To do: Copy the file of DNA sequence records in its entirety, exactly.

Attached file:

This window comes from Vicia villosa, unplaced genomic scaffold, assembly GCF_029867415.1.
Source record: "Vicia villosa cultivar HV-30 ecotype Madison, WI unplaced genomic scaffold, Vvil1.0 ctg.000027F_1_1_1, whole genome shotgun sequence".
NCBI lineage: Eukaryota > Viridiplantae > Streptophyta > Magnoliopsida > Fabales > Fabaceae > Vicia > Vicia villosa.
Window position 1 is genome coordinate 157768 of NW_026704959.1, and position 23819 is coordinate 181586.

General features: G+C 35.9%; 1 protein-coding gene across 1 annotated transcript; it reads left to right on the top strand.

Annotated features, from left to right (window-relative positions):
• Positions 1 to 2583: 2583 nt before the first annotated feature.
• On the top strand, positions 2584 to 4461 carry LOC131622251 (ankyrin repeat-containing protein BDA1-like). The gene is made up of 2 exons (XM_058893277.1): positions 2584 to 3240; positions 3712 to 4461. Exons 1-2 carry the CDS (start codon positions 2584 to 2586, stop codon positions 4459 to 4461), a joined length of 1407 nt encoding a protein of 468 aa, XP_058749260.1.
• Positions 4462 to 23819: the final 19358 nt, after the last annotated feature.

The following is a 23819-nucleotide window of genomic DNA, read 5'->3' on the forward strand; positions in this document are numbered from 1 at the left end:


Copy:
This window comes from Vicia villosa, unplaced genomic scaffold, assembly GCF_029867415.1.
Source record: "Vicia villosa cultivar HV-30 ecotype Madison, WI unplaced genomic scaffold, Vvil1.0 ctg.000027F_1_1_1, whole genome shotgun sequence".
NCBI lineage: Eukaryota > Viridiplantae > Streptophyta > Magnoliopsida > Fabales > Fabaceae > Vicia > Vicia villosa.
Window position 1 is genome coordinate 157768 of NW_026704959.1, and position 23819 is coordinate 181586.

General features: G+C 35.9%; 1 protein-coding gene across 1 annotated transcript; it reads left to right on the top strand.

Annotated features, from left to right (window-relative positions):
• Positions 1 to 2583: 2583 nt before the first annotated feature.
• On the top strand, positions 2584 to 4461 carry LOC131622251 (ankyrin repeat-containing protein BDA1-like). The gene is made up of 2 exons (XM_058893277.1): positions 2584 to 3240; positions 3712 to 4461. Exons 1-2 carry the CDS (start codon positions 2584 to 2586, stop codon positions 4459 to 4461), a joined length of 1407 nt encoding a protein of 468 aa, XP_058749260.1.
• Positions 4462 to 23819: the final 19358 nt, after the last annotated feature.

The following is a 23819-nucleotide window of genomic DNA, read 5'->3' on the forward strand; positions in this document are numbered from 1 at the left end: